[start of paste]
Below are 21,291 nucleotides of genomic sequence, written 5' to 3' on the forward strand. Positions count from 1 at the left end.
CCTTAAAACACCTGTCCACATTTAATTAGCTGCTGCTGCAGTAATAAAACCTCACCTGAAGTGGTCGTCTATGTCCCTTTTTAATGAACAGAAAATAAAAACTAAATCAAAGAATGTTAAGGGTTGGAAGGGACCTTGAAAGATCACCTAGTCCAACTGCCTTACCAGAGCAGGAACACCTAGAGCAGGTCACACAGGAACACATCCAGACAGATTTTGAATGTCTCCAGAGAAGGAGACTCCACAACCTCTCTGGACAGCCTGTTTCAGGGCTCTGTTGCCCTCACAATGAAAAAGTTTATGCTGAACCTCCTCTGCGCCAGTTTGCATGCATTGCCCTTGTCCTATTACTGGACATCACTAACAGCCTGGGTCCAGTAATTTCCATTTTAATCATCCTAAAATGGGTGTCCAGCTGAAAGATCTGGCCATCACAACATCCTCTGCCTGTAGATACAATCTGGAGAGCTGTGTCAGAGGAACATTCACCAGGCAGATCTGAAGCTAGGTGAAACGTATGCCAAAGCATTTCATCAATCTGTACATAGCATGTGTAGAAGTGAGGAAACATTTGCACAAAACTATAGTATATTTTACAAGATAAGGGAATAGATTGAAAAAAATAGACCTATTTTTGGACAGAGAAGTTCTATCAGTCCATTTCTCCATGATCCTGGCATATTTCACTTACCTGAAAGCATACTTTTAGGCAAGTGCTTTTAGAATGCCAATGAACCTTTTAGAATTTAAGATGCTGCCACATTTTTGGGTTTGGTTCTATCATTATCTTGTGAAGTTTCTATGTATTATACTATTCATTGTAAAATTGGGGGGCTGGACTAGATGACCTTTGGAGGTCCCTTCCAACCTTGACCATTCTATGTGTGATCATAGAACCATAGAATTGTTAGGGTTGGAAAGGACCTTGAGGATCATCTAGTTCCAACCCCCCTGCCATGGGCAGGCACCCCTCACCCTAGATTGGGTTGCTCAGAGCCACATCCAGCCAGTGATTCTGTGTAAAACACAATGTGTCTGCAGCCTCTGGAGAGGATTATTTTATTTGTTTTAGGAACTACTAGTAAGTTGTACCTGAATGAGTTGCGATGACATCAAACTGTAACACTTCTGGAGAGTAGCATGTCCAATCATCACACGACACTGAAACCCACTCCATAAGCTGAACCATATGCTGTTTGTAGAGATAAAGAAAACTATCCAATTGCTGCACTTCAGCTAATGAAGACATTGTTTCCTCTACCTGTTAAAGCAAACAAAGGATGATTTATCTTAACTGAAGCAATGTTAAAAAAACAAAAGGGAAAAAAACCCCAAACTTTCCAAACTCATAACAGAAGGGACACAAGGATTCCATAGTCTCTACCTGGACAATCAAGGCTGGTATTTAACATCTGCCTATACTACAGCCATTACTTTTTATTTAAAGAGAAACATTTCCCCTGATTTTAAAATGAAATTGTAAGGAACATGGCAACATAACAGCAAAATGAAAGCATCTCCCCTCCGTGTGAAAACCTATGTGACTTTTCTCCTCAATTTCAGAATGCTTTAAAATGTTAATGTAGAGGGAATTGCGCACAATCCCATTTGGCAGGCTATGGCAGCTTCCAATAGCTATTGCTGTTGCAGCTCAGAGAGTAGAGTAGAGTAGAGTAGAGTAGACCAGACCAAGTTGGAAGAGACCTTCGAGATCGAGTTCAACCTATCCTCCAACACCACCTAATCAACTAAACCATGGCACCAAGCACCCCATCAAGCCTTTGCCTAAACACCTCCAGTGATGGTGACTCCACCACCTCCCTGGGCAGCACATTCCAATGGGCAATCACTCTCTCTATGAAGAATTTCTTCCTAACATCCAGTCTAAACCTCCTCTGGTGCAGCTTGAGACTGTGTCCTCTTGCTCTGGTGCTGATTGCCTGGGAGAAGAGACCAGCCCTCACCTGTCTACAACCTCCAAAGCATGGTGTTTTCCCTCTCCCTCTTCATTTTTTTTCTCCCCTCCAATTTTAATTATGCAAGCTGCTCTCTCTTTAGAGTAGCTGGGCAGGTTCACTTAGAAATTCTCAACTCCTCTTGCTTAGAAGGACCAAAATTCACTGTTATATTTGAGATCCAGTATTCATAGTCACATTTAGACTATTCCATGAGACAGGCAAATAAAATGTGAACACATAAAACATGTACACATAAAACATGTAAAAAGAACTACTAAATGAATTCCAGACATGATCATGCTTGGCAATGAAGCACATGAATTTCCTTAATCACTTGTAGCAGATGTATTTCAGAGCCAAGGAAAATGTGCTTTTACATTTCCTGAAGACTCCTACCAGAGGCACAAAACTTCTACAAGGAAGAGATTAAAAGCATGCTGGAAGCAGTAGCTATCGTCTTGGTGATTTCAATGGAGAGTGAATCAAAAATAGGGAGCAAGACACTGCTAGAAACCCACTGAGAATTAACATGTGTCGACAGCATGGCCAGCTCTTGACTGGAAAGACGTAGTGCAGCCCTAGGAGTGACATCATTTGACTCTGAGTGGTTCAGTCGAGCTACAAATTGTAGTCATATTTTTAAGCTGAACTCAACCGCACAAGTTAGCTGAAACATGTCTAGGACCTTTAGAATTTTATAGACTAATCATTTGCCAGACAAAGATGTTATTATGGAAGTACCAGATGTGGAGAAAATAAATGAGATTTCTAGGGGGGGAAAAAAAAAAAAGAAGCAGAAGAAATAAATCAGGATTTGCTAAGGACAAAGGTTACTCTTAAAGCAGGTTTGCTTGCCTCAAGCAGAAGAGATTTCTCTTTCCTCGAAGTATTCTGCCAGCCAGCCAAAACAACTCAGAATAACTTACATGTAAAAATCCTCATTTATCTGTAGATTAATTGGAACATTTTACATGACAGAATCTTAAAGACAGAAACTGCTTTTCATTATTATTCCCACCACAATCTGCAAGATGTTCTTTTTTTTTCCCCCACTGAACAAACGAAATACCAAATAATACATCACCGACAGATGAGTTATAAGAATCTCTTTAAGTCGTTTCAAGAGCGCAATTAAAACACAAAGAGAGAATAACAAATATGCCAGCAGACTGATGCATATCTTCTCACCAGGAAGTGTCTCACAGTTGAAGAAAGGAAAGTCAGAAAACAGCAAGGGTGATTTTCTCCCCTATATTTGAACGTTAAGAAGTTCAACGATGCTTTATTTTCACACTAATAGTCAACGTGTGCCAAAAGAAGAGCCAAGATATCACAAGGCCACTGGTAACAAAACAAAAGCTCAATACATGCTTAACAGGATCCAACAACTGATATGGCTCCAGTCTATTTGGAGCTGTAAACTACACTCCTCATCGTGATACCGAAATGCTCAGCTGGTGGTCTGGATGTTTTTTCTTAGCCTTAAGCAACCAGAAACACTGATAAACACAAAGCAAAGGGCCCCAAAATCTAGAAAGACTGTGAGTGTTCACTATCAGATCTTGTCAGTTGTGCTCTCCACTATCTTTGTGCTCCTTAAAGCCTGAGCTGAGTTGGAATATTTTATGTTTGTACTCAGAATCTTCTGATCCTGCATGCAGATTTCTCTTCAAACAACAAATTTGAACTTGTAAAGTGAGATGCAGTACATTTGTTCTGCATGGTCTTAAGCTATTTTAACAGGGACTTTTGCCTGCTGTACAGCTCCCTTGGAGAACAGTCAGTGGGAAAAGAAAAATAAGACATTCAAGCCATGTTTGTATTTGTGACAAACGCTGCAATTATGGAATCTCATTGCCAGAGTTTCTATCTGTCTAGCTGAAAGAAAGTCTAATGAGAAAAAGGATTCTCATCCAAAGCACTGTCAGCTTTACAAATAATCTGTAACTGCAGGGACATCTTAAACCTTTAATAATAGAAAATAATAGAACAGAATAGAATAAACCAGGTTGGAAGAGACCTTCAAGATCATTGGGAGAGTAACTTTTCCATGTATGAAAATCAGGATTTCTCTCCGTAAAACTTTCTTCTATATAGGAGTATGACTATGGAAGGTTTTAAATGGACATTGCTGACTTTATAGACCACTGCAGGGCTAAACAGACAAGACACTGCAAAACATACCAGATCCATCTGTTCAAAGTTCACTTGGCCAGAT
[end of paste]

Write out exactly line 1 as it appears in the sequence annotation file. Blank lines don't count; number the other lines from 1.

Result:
Below are 21,291 nucleotides of genomic sequence, written 5' to 3' on the forward strand. Positions count from 1 at the left end.